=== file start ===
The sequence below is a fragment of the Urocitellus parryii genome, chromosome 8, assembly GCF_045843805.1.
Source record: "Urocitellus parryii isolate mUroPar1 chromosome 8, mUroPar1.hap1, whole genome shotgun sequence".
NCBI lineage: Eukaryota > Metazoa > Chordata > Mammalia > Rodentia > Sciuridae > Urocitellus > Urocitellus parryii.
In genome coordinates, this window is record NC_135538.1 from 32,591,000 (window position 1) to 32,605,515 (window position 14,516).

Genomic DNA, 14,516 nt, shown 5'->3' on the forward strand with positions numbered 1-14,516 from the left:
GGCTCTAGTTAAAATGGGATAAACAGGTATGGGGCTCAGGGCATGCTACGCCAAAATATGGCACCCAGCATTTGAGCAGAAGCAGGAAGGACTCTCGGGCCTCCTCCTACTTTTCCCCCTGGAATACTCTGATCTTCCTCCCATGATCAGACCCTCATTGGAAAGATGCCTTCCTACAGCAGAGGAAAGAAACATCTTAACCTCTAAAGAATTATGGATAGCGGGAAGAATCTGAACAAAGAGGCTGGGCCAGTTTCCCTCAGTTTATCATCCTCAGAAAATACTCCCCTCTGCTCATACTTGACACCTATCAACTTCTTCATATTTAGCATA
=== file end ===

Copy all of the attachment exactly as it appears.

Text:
The sequence below is a fragment of the Urocitellus parryii genome, chromosome 8, assembly GCF_045843805.1.
Source record: "Urocitellus parryii isolate mUroPar1 chromosome 8, mUroPar1.hap1, whole genome shotgun sequence".
NCBI lineage: Eukaryota > Metazoa > Chordata > Mammalia > Rodentia > Sciuridae > Urocitellus > Urocitellus parryii.
In genome coordinates, this window is record NC_135538.1 from 32,591,000 (window position 1) to 32,605,515 (window position 14,516).

Genomic DNA, 14,516 nt, shown 5'->3' on the forward strand with positions numbered 1-14,516 from the left:
GGCTCTAGTTAAAATGGGATAAACAGGTATGGGGCTCAGGGCATGCTACGCCAAAATATGGCACCCAGCATTTGAGCAGAAGCAGGAAGGACTCTCGGGCCTCCTCCTACTTTTCCCCCTGGAATACTCTGATCTTCCTCCCATGATCAGACCCTCATTGGAAAGATGCCTTCCTACAGCAGAGGAAAGAAACATCTTAACCTCTAAAGAATTATGGATAGCGGGAAGAATCTGAACAAAGAGGCTGGGCCAGTTTCCCTCAGTTTATCATCCTCAGAAAATACTCCCCTCTGCTCATACTTGACACCTATCAACTTCTTCATATTTAGCATA